- In 2013, there were approximately 450,000 diagnoses of sexually transmitted infections (STIs) made in England.
- The impact of STIs remains greatest in young heterosexuals under the age of 25 years and in men who have sex with men (MSM).
- The most commonly diagnosed STI was chlamydia, with 208,755 diagnoses made in 2013
- The number of gonorrhoea diagnoses increased by 15% between 2012 and 2013.
- Large increases in STI diagnoses were seen in MSM, including a 26% increase in gonorrhoea diagnoses. Although partly due to increased testing in this population, ongoing high levels of unsafe sexual behaviour probably contributed to this rise.
- During the year, over 1.7 million chlamydia tests were carried out in England among young people aged 15 to 24 years old, with over 139,000 chlamydia diagnoses made.
- Thirty percent of Upper Tier Local Authorities (UTLAs) achieved a chlamydia diagnosis rate of at least 2,300 per 100,000 among 15 to 24 year olds, the recommended level for this Public Health Outcome Framework (PHOF) indicator. There was a strong relationship between chlamydia testing coverage and chlamydia diagnosis rates in UTLAs.
- Prevention efforts, such as greater STI screening coverage and easier access to sexual health services, should be sustained and continue to focus on groups at highest– risk.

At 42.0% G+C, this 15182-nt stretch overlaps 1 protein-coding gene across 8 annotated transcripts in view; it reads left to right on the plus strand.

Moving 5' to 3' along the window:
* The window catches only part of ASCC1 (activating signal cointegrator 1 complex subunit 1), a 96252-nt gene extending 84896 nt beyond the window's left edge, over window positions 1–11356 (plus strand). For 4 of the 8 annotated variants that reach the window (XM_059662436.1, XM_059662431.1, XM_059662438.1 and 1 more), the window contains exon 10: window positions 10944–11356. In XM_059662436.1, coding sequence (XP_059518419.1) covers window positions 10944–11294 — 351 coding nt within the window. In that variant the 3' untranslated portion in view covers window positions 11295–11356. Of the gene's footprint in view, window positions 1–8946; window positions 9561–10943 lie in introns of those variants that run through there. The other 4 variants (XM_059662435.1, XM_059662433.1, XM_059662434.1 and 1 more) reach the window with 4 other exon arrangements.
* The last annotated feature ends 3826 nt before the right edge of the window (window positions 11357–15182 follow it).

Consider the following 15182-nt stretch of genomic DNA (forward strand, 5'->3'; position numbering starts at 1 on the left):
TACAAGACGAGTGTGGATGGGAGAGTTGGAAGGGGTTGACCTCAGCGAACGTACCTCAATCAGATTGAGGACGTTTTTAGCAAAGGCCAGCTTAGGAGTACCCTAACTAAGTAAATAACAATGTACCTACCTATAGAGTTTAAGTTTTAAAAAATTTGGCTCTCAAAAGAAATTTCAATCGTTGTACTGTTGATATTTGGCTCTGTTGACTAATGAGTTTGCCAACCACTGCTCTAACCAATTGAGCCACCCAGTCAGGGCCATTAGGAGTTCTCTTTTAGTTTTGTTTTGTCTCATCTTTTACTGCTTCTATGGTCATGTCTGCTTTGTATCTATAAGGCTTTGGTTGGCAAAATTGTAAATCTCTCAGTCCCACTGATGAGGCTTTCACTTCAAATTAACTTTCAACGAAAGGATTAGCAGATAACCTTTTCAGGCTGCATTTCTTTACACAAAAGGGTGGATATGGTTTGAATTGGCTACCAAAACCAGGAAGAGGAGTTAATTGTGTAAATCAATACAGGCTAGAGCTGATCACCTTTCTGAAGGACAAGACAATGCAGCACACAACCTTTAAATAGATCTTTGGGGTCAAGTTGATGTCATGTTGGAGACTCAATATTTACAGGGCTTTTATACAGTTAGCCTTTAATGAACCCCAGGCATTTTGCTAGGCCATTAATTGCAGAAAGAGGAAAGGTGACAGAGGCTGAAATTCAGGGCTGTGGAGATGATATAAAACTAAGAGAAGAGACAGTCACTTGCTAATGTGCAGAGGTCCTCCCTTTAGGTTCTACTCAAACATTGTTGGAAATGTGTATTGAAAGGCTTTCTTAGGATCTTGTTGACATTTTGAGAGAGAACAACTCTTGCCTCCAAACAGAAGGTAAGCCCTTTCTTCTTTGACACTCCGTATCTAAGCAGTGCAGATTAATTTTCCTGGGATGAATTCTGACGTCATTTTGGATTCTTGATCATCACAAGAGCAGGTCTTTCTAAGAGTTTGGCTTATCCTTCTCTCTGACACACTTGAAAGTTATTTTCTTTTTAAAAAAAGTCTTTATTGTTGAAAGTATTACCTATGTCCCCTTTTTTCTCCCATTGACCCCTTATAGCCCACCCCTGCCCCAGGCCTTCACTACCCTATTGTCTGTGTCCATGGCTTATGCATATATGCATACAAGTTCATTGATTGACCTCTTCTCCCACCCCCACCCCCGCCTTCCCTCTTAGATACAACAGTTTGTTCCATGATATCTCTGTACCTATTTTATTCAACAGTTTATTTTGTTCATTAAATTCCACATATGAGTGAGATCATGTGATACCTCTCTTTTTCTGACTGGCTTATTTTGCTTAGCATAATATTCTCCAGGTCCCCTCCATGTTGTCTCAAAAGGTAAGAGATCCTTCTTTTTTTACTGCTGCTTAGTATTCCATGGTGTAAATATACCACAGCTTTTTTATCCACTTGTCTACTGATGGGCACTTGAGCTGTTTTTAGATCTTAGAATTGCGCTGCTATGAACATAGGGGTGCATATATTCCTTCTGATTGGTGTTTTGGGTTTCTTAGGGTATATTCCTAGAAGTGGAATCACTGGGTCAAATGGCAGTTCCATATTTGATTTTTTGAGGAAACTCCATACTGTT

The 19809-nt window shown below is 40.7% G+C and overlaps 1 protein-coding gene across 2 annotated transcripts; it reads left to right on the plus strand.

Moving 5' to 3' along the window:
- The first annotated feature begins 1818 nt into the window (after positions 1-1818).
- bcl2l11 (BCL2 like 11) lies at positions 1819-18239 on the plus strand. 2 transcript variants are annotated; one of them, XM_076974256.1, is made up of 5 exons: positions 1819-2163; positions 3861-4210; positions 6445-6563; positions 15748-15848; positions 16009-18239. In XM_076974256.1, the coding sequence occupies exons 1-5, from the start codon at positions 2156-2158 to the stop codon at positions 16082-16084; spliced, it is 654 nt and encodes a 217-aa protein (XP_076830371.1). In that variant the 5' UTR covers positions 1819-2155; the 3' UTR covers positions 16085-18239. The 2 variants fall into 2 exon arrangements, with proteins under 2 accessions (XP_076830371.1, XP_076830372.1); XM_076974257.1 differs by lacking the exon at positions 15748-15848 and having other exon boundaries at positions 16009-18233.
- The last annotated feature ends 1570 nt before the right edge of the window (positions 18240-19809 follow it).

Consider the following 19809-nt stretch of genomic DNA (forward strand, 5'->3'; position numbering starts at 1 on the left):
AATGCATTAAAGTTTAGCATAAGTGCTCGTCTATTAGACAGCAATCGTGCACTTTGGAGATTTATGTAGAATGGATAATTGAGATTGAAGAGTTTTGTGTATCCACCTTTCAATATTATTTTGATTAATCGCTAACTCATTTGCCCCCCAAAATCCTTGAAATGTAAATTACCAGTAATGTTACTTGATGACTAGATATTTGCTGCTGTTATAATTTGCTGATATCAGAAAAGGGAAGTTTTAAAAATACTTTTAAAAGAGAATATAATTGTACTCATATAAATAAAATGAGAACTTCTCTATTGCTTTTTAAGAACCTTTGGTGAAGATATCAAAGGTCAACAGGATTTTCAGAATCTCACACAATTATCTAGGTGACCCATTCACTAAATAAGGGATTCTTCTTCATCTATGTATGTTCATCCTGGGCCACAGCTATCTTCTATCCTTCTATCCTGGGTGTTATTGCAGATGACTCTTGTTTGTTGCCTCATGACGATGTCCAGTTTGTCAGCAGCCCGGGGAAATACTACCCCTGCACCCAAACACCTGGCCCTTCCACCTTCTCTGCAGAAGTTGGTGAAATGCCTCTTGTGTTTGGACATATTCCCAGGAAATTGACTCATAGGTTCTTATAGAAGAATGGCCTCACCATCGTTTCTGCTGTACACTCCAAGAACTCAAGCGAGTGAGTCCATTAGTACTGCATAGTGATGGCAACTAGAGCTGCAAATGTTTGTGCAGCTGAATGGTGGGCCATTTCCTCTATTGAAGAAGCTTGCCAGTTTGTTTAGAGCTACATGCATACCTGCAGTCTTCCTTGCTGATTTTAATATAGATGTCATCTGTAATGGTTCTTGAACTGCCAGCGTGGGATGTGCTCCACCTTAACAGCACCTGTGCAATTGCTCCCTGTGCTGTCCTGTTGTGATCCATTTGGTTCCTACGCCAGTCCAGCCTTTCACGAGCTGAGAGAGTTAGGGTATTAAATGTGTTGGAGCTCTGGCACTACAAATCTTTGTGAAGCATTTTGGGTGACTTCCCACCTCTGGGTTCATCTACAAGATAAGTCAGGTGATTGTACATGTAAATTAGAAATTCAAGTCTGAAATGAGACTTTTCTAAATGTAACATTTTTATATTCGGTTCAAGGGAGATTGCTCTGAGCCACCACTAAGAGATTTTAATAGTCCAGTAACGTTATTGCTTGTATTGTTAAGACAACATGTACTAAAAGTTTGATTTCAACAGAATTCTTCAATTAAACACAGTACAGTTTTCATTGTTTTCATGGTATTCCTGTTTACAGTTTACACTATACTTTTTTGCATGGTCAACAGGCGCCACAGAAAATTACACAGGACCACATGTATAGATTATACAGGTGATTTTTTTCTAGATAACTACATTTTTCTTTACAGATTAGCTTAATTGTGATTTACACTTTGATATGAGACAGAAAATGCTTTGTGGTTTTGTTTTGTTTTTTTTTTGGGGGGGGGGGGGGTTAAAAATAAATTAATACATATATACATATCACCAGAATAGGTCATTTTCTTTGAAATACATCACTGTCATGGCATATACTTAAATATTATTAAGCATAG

- Individuals can significantly reduce their risk of catching or passing on an STI by:
- Consistently and correctly using condoms until all partners have had a sexual health screen.
- If in one of the highest risk groups, getting screened regularly will lead to early identification and treatment, as these infections are frequently asymptomatic:
- Sexually active under 25 year olds should be screened for chlamydia every year, and on change of sexual partner.
- MSM should have an HIV/STI screen at least annually or every three months if having unprotected sex with new or casual partners.
- Black African men and women should also have an HIV test and a regular HIV/STI screen if having unprotected sex with new or casual partners.
- Reducing the number of sexual partners and avoiding overlapping sexual relationships.
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